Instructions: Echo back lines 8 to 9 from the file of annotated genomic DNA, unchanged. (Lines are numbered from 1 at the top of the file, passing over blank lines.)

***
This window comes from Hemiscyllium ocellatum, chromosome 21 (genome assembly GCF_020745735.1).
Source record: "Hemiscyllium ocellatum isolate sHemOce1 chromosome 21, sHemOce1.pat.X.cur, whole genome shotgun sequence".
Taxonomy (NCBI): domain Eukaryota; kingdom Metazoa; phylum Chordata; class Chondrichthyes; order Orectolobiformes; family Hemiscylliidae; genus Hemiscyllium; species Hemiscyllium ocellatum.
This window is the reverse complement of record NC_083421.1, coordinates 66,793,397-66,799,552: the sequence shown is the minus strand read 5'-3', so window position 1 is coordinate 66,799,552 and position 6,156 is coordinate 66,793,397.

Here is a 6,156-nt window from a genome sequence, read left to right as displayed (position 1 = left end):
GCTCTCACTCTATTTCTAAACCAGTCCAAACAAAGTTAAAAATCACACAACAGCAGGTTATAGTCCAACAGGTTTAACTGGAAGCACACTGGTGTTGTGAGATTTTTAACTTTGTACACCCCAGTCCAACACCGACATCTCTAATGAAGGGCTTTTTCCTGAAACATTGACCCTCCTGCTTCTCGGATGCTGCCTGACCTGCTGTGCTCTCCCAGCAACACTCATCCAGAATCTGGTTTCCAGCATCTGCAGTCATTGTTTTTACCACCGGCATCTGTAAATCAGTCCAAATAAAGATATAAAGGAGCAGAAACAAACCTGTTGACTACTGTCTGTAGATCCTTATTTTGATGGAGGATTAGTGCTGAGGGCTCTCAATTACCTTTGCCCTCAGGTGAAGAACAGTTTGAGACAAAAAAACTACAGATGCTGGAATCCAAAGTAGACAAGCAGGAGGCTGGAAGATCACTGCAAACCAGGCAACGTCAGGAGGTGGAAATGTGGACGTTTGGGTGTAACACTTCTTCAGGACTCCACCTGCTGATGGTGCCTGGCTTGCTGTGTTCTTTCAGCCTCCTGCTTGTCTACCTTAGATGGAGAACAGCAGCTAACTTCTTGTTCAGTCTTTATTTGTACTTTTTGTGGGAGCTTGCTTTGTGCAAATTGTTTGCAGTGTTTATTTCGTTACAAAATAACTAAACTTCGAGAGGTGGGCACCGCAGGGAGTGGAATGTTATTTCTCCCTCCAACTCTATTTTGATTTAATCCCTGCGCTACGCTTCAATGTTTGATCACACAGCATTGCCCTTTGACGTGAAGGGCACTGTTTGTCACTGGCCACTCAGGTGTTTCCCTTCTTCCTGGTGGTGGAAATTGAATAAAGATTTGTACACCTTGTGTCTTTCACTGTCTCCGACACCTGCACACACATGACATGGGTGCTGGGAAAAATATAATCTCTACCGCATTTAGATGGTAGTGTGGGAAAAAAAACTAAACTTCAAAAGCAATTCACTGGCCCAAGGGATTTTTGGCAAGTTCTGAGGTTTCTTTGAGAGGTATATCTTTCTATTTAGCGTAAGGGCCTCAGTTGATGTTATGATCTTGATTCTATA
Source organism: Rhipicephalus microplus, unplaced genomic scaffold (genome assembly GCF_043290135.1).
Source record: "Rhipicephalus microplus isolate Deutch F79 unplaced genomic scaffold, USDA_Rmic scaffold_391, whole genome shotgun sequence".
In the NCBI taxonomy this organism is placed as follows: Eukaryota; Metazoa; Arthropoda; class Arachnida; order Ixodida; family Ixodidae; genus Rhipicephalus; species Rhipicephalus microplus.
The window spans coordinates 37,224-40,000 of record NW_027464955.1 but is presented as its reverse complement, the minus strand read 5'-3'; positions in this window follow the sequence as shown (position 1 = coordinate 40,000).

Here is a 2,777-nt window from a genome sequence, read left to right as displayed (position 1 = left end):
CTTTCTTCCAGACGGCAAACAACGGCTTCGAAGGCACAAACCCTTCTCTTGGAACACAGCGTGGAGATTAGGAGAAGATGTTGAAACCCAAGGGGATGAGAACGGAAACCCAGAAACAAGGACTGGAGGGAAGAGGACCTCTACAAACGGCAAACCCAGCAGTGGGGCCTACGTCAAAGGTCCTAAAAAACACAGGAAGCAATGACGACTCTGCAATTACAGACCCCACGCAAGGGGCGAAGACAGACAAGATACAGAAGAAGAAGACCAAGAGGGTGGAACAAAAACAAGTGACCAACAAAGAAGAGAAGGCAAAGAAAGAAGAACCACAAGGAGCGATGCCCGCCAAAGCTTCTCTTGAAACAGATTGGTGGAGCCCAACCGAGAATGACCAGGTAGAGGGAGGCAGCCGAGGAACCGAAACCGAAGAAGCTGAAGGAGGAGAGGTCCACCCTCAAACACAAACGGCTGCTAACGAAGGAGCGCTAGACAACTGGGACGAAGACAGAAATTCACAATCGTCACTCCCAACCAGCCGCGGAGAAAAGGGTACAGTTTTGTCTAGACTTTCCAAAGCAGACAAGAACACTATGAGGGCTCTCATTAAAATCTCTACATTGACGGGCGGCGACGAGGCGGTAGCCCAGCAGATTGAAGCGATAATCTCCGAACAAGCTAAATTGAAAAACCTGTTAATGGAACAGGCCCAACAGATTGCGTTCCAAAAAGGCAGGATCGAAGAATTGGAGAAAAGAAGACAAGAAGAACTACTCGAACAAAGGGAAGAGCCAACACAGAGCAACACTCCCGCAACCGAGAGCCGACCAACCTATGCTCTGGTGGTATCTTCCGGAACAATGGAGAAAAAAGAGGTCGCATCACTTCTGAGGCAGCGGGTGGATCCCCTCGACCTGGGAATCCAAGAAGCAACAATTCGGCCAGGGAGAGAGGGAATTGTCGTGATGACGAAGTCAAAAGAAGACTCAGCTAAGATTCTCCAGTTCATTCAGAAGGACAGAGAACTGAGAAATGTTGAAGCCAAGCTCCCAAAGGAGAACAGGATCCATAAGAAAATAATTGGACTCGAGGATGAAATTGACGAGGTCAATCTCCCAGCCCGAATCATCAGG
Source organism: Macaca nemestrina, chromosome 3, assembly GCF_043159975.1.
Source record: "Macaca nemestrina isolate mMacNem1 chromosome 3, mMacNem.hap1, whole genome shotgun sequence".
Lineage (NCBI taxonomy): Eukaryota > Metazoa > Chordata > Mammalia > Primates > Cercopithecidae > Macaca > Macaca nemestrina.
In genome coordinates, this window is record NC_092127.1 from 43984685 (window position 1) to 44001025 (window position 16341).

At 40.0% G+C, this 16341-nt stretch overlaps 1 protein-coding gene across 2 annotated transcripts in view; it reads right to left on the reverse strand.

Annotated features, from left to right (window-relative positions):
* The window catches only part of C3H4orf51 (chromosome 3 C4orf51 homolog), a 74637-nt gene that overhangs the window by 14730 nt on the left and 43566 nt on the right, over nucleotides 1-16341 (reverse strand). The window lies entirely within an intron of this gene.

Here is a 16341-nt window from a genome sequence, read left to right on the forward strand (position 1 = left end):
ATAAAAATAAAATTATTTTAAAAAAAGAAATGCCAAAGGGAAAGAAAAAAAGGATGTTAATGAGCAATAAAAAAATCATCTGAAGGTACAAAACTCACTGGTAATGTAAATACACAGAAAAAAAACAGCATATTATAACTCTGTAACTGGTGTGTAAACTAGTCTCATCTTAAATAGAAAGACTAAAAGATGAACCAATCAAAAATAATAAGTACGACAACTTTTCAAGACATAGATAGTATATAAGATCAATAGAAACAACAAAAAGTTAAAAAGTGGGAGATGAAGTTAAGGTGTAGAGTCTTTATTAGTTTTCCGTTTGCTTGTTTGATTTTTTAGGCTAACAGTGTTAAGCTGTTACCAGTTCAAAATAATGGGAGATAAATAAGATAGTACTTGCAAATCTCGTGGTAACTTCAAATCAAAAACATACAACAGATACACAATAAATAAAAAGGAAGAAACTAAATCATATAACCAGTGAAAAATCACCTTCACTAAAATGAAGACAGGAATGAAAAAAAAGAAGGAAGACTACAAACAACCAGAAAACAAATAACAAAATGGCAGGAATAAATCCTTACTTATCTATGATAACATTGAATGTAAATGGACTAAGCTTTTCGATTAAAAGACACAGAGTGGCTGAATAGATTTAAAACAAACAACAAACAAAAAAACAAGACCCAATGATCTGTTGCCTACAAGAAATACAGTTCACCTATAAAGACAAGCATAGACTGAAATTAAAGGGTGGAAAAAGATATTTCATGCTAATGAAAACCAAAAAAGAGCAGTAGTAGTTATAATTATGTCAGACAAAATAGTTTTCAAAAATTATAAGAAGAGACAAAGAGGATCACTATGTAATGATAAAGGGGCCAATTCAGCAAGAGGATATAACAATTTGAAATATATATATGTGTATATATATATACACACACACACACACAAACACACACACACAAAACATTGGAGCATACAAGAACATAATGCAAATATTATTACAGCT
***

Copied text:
Source record: "Rhipicephalus microplus isolate Deutch F79 unplaced genomic scaffold, USDA_Rmic scaffold_391, whole genome shotgun sequence".
In the NCBI taxonomy this organism is placed as follows: Eukaryota; Metazoa; Arthropoda; class Arachnida; order Ixodida; family Ixodidae; genus Rhipicephalus; species Rhipicephalus microplus.